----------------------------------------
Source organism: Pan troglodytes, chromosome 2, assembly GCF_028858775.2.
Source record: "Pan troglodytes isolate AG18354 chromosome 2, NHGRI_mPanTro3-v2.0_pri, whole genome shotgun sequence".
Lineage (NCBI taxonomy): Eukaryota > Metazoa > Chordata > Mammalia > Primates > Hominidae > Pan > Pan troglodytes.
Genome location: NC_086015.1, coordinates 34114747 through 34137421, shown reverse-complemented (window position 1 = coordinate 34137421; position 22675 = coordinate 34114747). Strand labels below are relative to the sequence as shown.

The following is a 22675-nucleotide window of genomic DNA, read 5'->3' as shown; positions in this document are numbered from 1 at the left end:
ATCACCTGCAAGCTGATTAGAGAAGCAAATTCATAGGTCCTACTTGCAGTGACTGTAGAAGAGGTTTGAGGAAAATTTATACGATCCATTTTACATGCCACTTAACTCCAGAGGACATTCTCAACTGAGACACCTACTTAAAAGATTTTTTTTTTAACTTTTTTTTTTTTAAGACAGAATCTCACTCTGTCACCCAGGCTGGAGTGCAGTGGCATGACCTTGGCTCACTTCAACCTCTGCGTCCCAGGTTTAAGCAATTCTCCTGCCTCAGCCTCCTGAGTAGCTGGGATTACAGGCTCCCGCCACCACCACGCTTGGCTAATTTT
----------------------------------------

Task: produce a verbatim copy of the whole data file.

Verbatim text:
Source organism: Pan troglodytes, chromosome 2, assembly GCF_028858775.2.
Source record: "Pan troglodytes isolate AG18354 chromosome 2, NHGRI_mPanTro3-v2.0_pri, whole genome shotgun sequence".
Lineage (NCBI taxonomy): Eukaryota > Metazoa > Chordata > Mammalia > Primates > Hominidae > Pan > Pan troglodytes.
Genome location: NC_086015.1, coordinates 34114747 through 34137421, shown reverse-complemented (window position 1 = coordinate 34137421; position 22675 = coordinate 34114747). Strand labels below are relative to the sequence as shown.

The following is a 22675-nucleotide window of genomic DNA, read 5'->3' as shown; positions in this document are numbered from 1 at the left end:
ATCACCTGCAAGCTGATTAGAGAAGCAAATTCATAGGTCCTACTTGCAGTGACTGTAGAAGAGGTTTGAGGAAAATTTATACGATCCATTTTACATGCCACTTAACTCCAGAGGACATTCTCAACTGAGACACCTACTTAAAAGATTTTTTTTTTAACTTTTTTTTTTTTAAGACAGAATCTCACTCTGTCACCCAGGCTGGAGTGCAGTGGCATGACCTTGGCTCACTTCAACCTCTGCGTCCCAGGTTTAAGCAATTCTCCTGCCTCAGCCTCCTGAGTAGCTGGGATTACAGGCTCCCGCCACCACCACGCTTGGCTAATTTT